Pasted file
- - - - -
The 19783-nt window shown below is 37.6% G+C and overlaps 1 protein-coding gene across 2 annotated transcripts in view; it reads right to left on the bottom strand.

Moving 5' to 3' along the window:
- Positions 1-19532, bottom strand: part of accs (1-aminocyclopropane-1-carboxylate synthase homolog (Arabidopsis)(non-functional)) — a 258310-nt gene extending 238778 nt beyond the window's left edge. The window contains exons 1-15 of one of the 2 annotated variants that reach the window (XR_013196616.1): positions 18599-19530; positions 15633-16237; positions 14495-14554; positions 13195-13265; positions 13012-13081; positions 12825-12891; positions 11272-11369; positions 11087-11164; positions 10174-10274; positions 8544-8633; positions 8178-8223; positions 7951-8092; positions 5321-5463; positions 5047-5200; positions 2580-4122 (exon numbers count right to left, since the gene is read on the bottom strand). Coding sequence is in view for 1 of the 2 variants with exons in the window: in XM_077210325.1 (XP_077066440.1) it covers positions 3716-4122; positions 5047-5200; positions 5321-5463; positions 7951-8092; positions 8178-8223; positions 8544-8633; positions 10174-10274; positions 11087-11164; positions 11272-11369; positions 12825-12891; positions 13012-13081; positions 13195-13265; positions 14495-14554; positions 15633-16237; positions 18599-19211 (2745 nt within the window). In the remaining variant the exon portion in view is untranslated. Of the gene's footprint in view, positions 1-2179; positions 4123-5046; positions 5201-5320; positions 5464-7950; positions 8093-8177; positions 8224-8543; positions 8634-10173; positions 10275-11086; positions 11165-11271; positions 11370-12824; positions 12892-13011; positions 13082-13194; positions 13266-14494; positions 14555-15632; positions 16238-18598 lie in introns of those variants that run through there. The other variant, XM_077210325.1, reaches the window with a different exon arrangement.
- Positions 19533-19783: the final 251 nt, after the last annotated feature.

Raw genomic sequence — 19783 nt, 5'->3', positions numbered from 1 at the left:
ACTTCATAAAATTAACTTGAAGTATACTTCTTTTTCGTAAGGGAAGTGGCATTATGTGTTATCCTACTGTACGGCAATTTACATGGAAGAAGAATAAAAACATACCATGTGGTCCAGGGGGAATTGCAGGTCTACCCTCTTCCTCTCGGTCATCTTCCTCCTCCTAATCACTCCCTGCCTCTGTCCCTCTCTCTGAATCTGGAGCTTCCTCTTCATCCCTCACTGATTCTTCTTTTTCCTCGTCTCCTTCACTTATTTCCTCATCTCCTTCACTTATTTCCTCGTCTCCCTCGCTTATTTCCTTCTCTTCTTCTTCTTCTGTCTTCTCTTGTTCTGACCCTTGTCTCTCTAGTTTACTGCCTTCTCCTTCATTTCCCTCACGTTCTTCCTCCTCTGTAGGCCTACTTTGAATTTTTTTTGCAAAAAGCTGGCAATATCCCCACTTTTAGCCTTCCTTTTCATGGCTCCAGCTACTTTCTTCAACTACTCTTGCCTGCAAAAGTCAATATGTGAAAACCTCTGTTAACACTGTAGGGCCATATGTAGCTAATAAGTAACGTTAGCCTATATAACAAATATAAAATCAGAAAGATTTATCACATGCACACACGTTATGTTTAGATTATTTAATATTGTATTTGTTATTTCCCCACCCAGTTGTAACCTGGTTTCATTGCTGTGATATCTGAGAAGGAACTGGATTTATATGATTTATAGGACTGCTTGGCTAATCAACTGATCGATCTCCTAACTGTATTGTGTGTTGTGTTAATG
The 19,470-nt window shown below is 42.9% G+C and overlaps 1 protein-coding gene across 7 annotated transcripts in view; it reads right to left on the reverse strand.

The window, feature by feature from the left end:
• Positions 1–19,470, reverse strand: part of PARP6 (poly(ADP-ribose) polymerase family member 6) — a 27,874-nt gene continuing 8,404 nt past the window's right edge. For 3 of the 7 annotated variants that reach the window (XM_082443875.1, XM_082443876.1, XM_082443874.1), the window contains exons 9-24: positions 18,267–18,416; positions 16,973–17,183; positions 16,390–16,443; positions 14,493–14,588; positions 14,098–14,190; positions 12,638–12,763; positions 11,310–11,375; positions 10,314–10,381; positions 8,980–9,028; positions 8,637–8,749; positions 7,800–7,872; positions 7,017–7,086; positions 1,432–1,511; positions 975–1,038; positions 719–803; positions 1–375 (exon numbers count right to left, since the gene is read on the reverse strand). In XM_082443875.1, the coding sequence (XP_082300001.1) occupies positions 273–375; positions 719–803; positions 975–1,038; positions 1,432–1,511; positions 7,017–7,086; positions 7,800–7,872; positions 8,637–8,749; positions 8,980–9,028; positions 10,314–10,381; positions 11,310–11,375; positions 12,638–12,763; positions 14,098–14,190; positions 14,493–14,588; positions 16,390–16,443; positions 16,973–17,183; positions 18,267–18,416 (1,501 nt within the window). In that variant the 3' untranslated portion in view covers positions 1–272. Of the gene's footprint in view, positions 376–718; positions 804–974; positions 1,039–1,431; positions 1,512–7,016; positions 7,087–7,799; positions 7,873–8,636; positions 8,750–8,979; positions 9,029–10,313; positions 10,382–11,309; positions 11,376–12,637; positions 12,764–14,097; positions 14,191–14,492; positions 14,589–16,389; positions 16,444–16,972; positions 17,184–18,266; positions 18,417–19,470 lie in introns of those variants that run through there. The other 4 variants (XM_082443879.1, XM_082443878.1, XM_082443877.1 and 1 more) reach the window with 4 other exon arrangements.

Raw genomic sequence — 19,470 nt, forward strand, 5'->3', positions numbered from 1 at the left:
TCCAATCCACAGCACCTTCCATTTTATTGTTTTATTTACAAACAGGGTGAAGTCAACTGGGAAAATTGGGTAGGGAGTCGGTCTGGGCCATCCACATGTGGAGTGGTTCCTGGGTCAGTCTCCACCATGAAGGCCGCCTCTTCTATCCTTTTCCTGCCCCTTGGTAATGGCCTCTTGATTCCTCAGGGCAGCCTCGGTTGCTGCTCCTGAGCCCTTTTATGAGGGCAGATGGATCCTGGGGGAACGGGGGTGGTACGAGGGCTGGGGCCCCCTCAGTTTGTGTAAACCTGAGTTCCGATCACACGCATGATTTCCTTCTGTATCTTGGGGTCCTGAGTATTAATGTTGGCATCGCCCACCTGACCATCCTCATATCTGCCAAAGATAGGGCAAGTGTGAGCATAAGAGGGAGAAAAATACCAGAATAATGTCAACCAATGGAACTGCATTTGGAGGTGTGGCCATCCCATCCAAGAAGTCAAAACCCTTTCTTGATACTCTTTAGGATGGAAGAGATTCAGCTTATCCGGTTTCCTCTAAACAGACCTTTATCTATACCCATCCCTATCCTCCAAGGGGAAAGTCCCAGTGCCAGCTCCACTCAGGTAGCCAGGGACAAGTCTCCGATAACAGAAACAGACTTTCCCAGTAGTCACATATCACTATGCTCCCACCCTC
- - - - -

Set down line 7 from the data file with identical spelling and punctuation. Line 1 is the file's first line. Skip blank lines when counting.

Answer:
The 19,470-nt window shown below is 42.9% G+C and overlaps 1 protein-coding gene across 7 annotated transcripts in view; it reads right to left on the reverse strand.